Nonprofit news roundup June 11, 2009

House panel OKs funds for cultural agencies

The National Endowment for the Arts and the National Endowment for the Humanities each would get $170 million in fiscal 2010 under a bill approved by the House Appropriations Subcommittee on the Interior, The New York Times reported June 10 (see arts spending story). That compares with $155 million each agency now gets and $161 million requested by President Obama.

Obama’s picks to head cultural agencies seen staying the course

President Obama’s nominees to head the National Endowment for the Arts and the National Endowment for the Humanities are the choices of a president who does not want a political fight or great change at either agency, David A. Smith, author of Money for Art: The Tangled Web of Art and Politics in American Democracy, said in an opinion column in The Wall Street Journal on June 11.

Salvation Army drive lagging despite bequest

While the estate of McDonald’s Corp. heiress Joan Kroc gave $109 million to the Salvation Army in Chicago to build a community center, he charity has raised only $16.4 million of the $50 million it needs to complete the project, The Chicago Tribune reported May 11 (see Salvation Army story).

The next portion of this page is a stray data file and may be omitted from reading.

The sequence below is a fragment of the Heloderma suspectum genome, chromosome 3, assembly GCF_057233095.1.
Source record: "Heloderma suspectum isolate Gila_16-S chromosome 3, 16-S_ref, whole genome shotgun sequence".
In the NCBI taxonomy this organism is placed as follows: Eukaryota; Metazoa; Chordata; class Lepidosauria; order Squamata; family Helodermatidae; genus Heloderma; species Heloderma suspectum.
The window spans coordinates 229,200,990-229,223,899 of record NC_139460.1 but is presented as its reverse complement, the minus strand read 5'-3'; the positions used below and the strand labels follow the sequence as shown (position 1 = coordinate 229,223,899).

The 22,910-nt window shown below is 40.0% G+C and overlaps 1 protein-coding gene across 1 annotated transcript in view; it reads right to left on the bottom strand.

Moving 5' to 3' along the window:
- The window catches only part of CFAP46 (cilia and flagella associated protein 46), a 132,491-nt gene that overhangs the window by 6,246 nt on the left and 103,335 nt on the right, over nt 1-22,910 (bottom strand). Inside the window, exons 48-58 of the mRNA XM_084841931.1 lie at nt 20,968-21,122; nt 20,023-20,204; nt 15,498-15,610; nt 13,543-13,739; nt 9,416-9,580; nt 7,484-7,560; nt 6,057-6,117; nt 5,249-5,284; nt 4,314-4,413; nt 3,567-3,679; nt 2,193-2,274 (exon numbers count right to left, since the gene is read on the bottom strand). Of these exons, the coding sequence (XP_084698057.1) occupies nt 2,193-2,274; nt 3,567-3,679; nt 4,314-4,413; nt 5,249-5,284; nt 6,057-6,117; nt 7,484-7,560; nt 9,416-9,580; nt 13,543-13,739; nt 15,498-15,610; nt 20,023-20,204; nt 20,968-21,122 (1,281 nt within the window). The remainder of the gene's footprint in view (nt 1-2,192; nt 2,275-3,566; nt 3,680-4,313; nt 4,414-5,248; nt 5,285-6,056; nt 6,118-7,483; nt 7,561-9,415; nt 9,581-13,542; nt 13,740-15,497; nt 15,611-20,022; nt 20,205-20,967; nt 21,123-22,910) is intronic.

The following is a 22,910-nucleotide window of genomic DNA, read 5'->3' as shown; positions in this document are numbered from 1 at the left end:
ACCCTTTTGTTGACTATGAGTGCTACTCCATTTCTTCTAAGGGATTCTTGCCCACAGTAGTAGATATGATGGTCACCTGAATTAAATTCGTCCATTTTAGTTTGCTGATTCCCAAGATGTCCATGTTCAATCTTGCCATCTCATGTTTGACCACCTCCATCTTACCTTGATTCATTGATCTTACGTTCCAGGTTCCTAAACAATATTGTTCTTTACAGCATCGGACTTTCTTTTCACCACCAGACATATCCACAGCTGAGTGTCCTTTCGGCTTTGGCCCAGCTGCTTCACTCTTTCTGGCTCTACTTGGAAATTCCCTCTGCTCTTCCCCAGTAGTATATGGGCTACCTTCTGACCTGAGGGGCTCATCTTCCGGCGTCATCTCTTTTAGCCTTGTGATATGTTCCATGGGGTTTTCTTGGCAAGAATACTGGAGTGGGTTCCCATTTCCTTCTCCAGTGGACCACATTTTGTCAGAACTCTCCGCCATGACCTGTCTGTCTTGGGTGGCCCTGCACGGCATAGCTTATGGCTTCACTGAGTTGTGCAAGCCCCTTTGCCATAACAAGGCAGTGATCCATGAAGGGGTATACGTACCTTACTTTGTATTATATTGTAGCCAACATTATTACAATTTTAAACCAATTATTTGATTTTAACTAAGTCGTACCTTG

California effort aims to plug digital gap

A $1.5 million campaign by the California Emergency Technology Fund aims to plug low-income households into the internet, the Los Angeles Times reported June 11 (see nonprofit technology story). Roughly half the state’s low-income households have no Internet access.

Charlotte United Way gives big firms’ workers more giving choices

A policy adopted by United Way of Central Carolinas in Charlotte, N.C., at the urging of big companies like Bank of America lets employees at the organization’s top corporate donors support more charities than can employees at smaller companies,  the Charlotte Observer reported June 8 (see United Way story). Of roughly $30 million United Way raised in its 2008 drive, $5.6 million will go to charities outside its network of partner agencies.

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